It looks very similar to an expression for a $p$-adic number, which are typically represented by an infinite string of base-$p$ digits for some prime $p$ (see this question and its answers for why it should be a prime). In $p$-adic spaces, you can do those sorts of manipulations you wrote down and make meaningful sense of them. Wikipedia presents the nice example of the $5$-adic $$ \dots1313132 = \frac13 $$ Indeed, you can represent any rational number as an infinite string of base $p$ digits. So, for example, in $5$-adics again, you can write $$ \dots 44444 = -1 $$ which follows from the same kind of manipulations you did: Let $x = \dots 4444$. Then (keep in mind I'm in base $5$ here):\begin{eqnarray} x &=& \dots 4444\\ 10x &=& \dots 4440\\ 10x+4&=&\dots 4444 = x\\ 4x +4&=&0\\ x &=&-1 \end{eqnarray}

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  • $\begingroup$ Really appreciate for your edit which makes it more clear... $\endgroup$
    – Andrew Li
    Jul 18, 2022 at 16:01
  • $\begingroup$ It's a big shame your question got such a negative response from some users. It is really a very natural and reasonable question. $\endgroup$ Jul 18, 2022 at 16:48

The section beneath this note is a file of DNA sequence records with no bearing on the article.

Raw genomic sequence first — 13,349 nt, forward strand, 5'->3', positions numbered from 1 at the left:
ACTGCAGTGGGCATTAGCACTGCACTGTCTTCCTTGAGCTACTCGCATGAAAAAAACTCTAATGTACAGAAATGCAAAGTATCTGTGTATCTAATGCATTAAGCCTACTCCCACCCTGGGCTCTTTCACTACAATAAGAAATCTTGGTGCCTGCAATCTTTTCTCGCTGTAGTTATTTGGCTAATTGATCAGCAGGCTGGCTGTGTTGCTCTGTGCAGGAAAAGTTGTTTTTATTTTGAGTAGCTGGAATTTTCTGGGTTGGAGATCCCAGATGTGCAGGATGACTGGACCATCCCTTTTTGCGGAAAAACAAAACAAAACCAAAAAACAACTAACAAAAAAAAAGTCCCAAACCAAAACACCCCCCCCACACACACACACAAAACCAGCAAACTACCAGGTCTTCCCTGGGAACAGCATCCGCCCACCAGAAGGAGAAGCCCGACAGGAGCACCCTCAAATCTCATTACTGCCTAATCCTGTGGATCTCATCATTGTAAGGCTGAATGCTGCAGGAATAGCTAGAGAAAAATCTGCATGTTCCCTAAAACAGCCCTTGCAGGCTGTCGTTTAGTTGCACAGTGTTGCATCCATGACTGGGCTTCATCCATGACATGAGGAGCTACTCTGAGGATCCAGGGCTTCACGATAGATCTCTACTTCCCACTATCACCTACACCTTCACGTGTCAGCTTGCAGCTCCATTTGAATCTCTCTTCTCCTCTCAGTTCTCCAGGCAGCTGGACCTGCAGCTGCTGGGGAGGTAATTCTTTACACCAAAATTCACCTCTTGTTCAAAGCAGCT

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No, you cannot express numbers that way. Technically, you could let $x=99999\dots$, but it makes absolutely no sense to write $10x = 99999\dots0$ since there are an infinite number of $9$'s before the $0$. Even if you could, solving $10x+9=x$ involves subtracting $x$ from both sides. Since $x$ is infinite, $10x+9$ is also infinite and you cannot subtract one infinity from another like that.

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    $\begingroup$ "but it makes absolutely no sense to write $10x = 99999...0$ since there are an infinite number of 9's before the 0" -- a priori there is no reason why you couldn't have numbers (or some other mathematical object) given by a sequence of digits indexed by $\omega + 1$. $\endgroup$ Jul 15, 2022 at 14:12
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    $\begingroup$ I guess what I'm trying to say is that in writing $9999\dots0$ we are assuming $99999\dots$ has an ending point which it does not since there an infinite number of $9$'s $\endgroup$
    – bobeyt6
    Jul 15, 2022 at 14:16
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    $\begingroup$ @bobeyt6, it does not imply that "999..." has an ending point, any more than writing ordinals as $0, 1, 2, 3, \ldots, \omega, \omega+1, \omega+2, \ldots, \omega \cdot 2, \ldots$ implies that there are finitely many natural numbers. $\endgroup$ Jul 15, 2022 at 14:17
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    $\begingroup$ @MeesdeVries writing $99999\dots0$ means that there is a $0$ at the end of the infinite number of $9$'s $\endgroup$
    – bobeyt6
    Jul 15, 2022 at 14:18
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    $\begingroup$ This is different since $0.999\dots$ is not infinite even if it has an infinite number of $9$'s $\endgroup$
    – bobeyt6
    Jul 15, 2022 at 14:39